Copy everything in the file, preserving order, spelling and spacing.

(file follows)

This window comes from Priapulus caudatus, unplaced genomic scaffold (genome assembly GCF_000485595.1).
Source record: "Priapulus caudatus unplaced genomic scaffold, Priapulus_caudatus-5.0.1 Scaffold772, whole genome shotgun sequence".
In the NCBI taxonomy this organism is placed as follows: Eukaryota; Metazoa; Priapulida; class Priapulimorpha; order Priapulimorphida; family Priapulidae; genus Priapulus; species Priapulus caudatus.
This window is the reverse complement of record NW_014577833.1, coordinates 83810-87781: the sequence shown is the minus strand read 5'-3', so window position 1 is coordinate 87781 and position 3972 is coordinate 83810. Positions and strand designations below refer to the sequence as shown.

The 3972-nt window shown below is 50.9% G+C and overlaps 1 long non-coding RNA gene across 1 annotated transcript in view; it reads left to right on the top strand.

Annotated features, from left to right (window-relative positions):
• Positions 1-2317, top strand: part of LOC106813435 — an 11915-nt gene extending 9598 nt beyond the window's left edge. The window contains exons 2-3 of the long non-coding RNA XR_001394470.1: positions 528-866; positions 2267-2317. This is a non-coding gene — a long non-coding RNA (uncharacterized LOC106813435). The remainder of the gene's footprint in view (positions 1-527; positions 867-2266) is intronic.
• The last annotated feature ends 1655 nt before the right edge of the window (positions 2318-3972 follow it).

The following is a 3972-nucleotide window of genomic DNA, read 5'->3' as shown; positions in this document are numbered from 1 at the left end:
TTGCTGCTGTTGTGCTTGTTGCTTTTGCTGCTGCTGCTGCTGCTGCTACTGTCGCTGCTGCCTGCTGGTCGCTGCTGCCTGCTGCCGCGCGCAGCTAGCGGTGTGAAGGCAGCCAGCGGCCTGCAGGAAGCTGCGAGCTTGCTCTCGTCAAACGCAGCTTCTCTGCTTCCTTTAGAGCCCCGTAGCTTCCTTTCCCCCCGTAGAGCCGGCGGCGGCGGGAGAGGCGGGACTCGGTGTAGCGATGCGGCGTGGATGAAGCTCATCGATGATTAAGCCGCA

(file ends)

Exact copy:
This window comes from Priapulus caudatus, unplaced genomic scaffold (genome assembly GCF_000485595.1).
Source record: "Priapulus caudatus unplaced genomic scaffold, Priapulus_caudatus-5.0.1 Scaffold772, whole genome shotgun sequence".
In the NCBI taxonomy this organism is placed as follows: Eukaryota; Metazoa; Priapulida; class Priapulimorpha; order Priapulimorphida; family Priapulidae; genus Priapulus; species Priapulus caudatus.
This window is the reverse complement of record NW_014577833.1, coordinates 83810-87781: the sequence shown is the minus strand read 5'-3', so window position 1 is coordinate 87781 and position 3972 is coordinate 83810. Positions and strand designations below refer to the sequence as shown.

The 3972-nt window shown below is 50.9% G+C and overlaps 1 long non-coding RNA gene across 1 annotated transcript in view; it reads left to right on the top strand.

Annotated features, from left to right (window-relative positions):
• Positions 1-2317, top strand: part of LOC106813435 — an 11915-nt gene extending 9598 nt beyond the window's left edge. The window contains exons 2-3 of the long non-coding RNA XR_001394470.1: positions 528-866; positions 2267-2317. This is a non-coding gene — a long non-coding RNA (uncharacterized LOC106813435). The remainder of the gene's footprint in view (positions 1-527; positions 867-2266) is intronic.
• The last annotated feature ends 1655 nt before the right edge of the window (positions 2318-3972 follow it).

The following is a 3972-nucleotide window of genomic DNA, read 5'->3' as shown; positions in this document are numbered from 1 at the left end:
TTGCTGCTGTTGTGCTTGTTGCTTTTGCTGCTGCTGCTGCTGCTGCTACTGTCGCTGCTGCCTGCTGGTCGCTGCTGCCTGCTGCCGCGCGCAGCTAGCGGTGTGAAGGCAGCCAGCGGCCTGCAGGAAGCTGCGAGCTTGCTCTCGTCAAACGCAGCTTCTCTGCTTCCTTTAGAGCCCCGTAGCTTCCTTTCCCCCCGTAGAGCCGGCGGCGGCGGGAGAGGCGGGACTCGGTGTAGCGATGCGGCGTGGATGAAGCTCATCGATGATTAAGCCGCA